However, it’s still advisable to come prepared with at least some information and tolerance estimations before you meet with engineers. Here’s a step-by-step guide you can follow:
Step 1: Identify the tolerances that matter
|Tell the engineer exactly what you want your end product to do. Be specific. Do you want one component to turn in a full circle? If so, you need to define a clearance tolerance so that part doesn’t get caught on anything. Does a tube have to fit inside another tube during assembly? The engineer needs to know how tight to make this fit so it’s easy to assemble but hard for end-users to accidentally pull apart.|
Step 2: Perform a cost-benefit analysis
|Tighter tolerances cost more to achieve, so weigh your options carefully. The goal is to make a tolerance that is just loose enough to reduce complexity, manufacturing time, and product development cost, but that is tight enough to ensure the part actually works.|
Step 3: Consider your materials
|Some raw materials expand and contract when exposed to different temperatures or moisture levels. So if you know that you’ll be storing the material in a hot warehouse after cutting it to size and that material is likely to expand under these conditions, you should define a new tolerance based on this factor. An engineer will walk you through this step.|
Step 4: Consider your manufacturing tools
|Different manufacturing tools and capabilities require different tolerances. For example, when you weld something, your tolerances must be slightly higher than if you use CNC machining. That’s because welding can increase the amount of material in one area of the joint and create an uneven finish, making a tighter fit. CNC machines are more precise, so you can afford a tighter tolerance.|
Step 5: Consider the manufacturing process
|The order that you make the parts and how you treat them also has an impact on tolerances. So, if you want to add metal plating to a part or finish it with a primer, you’ll need a new tolerance for this additional layer of material. Even seemingly minor details add up over the course of manufacturing.|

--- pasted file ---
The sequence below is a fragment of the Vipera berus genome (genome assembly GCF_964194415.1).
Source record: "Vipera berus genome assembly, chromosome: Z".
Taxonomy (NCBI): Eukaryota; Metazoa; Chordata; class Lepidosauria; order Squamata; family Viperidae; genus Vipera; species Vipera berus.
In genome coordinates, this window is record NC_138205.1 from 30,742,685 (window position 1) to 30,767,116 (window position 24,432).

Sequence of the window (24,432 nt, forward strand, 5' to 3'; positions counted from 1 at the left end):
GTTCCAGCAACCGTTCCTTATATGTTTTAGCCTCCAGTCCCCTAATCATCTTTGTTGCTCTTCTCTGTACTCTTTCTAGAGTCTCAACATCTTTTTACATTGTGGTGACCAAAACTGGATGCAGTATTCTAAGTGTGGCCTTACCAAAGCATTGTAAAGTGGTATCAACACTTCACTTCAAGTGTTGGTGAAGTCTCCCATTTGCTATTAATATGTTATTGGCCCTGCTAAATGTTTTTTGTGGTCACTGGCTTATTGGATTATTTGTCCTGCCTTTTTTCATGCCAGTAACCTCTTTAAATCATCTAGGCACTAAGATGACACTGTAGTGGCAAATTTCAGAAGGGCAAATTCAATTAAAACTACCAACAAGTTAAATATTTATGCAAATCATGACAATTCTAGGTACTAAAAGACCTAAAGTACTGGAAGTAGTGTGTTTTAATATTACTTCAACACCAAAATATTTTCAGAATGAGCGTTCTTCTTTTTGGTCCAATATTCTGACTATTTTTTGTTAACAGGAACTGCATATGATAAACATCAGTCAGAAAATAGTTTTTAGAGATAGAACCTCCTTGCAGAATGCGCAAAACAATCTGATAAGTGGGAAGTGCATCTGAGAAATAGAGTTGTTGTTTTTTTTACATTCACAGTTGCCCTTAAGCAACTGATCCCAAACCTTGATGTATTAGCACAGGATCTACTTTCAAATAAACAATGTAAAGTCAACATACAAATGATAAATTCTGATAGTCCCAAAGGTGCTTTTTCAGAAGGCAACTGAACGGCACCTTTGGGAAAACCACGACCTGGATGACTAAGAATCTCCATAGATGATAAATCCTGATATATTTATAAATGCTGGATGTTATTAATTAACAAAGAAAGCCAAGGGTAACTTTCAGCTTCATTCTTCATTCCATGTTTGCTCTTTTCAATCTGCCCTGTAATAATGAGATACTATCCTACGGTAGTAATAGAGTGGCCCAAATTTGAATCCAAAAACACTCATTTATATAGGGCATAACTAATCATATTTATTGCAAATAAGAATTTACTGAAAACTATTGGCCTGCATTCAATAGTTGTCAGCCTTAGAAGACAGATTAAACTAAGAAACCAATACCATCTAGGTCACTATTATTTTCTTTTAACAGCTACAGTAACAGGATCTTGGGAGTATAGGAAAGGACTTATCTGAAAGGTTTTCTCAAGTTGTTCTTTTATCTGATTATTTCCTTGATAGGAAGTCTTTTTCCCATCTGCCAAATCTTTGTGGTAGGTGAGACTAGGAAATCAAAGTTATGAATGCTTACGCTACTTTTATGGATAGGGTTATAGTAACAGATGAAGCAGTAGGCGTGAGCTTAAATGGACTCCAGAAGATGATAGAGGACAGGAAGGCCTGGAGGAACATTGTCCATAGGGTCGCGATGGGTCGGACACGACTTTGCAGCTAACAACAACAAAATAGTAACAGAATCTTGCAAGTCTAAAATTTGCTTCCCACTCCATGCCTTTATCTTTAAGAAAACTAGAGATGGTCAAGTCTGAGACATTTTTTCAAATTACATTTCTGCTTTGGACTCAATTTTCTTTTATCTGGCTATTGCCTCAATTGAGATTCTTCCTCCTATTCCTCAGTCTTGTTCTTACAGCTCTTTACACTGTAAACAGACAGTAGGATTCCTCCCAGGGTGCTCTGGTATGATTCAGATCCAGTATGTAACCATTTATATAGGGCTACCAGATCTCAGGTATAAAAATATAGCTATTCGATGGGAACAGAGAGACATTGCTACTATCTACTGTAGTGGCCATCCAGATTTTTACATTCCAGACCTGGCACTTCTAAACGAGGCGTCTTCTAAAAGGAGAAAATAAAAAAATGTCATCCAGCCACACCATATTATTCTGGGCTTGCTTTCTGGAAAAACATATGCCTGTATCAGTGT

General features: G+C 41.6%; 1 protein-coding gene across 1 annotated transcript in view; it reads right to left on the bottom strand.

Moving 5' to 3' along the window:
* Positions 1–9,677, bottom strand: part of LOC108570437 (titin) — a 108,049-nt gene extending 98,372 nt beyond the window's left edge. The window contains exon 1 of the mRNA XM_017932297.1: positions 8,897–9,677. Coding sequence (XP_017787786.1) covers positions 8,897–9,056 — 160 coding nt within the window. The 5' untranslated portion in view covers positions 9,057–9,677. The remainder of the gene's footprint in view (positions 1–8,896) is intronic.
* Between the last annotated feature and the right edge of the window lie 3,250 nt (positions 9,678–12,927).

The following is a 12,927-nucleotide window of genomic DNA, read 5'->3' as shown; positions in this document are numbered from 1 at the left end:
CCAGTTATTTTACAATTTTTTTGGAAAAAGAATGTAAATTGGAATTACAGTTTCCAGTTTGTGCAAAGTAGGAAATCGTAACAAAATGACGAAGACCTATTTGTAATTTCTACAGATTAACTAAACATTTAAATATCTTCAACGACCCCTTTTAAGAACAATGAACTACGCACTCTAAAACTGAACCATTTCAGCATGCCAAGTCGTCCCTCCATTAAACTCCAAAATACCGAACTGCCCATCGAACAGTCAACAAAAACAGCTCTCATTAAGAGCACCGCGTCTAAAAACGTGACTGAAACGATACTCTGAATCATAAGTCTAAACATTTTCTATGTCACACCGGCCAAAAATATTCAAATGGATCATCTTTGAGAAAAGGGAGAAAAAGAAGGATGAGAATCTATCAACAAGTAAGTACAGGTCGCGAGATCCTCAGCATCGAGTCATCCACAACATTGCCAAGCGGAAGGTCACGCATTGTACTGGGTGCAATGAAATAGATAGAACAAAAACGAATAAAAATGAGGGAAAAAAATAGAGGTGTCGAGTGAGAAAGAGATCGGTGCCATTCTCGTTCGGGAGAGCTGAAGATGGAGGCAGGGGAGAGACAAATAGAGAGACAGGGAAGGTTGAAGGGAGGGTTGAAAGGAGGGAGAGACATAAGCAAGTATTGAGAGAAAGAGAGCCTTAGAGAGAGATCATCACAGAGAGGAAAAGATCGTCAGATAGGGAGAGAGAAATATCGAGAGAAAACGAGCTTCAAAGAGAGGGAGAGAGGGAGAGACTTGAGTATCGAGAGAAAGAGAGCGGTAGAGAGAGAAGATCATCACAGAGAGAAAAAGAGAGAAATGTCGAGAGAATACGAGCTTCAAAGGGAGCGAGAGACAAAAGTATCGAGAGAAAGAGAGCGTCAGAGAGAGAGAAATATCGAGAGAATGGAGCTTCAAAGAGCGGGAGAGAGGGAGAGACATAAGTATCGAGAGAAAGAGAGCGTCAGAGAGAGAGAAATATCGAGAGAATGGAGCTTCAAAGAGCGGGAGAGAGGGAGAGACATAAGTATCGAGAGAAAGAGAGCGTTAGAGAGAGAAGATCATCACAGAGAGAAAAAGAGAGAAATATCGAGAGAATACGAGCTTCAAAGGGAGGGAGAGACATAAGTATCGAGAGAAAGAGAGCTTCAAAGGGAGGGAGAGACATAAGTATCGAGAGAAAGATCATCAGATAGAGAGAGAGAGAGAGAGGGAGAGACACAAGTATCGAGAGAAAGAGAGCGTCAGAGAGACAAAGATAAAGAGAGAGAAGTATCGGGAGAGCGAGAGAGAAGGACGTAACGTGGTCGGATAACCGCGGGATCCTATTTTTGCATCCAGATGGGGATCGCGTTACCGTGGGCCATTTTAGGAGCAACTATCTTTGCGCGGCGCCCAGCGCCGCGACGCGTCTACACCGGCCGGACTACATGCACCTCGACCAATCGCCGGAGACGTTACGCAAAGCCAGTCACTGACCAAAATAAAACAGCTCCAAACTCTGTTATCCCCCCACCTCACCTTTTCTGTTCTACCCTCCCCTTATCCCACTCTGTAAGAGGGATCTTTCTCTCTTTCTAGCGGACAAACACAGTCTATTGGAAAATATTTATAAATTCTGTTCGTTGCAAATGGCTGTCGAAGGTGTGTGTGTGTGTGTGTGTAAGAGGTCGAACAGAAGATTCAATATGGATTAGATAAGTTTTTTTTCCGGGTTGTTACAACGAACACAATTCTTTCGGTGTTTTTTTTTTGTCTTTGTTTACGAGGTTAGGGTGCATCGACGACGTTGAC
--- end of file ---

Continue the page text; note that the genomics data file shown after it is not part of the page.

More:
Step 6: Account for tolerance slack
|Tolerance slack is the total maximum or minimum tolerance of a specific dimension or measurement. Let’s say you have five components welded together side-by-side, each with a tolerance of ±0.5 mm. The tolerance of each part might be relatively small, but the tolerance of the total length is much greater at ±2.5 mm. If the total length of the product is important, then you have to tighten up the tolerances of each individual component.|
Step 7: Put it all together
|With all of these calculations in mind, start defining tolerances in your model or drawing. It doesn’t have to be perfect at this stage—you just need to show engineers that these tolerances are important to you. You can also check for problems like tolerance stacking during this step.|
A skilled engineer and contract manufacturer should calculate all the necessary tolerances for you. However, it is helpful to have some knowledge of how to choose tolerances, as this allows you to participate more in these conversations and collaborate with engineers to find solutions during the design stage.
Discuss Tolerances with Your Contract Manufacturer
Deciding how to choose tolerances isn’t something you can necessarily do on your own, especially if you have little to no experience manufacturing products. To define tolerances correctly, you need to work with a contract manufacturer that appreciates the value of tolerances and has experience including them in the design for manufacturing purposes.
This step-by-step guide can help facilitate the conversations you have with the contract manufacturer. When you think about what’s involved in this process and you work out some of these calculations for yourself, it gives your contract manufacturer more information to work with. Great manufacturing is a collaborative process, and by estimating some of your own tolerances, you can show manufacturers which parts of the design you consider most important and what you would like to focus on achieving with the end product. Communicating your needs early is a great way to produce a high-quality product that you can be proud to call your own.
PRL’s engineers have dozens of manufacturing options available to help you solve any challenge facing your product: CNC machining, custom tooling, 3D printing, thermoplastic molding, reverse engineering, and more. No matter what stage your product is currently at, we can create it and optimize it for manufacturing.